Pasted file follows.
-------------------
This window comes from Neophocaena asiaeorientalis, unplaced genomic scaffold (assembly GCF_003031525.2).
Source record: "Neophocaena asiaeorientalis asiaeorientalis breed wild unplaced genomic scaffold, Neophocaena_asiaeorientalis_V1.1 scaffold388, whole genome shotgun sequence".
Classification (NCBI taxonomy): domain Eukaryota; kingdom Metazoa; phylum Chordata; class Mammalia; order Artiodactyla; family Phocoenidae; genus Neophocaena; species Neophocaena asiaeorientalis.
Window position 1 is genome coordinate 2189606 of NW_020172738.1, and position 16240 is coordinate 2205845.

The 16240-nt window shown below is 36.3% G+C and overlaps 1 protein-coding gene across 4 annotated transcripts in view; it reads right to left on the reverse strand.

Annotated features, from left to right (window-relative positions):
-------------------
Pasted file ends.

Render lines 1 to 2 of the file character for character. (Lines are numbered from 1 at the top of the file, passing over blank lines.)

This window comes from Neophocaena asiaeorientalis, unplaced genomic scaffold (assembly GCF_003031525.2).
Source record: "Neophocaena asiaeorientalis asiaeorientalis breed wild unplaced genomic scaffold, Neophocaena_asiaeorientalis_V1.1 scaffold388, whole genome shotgun sequence".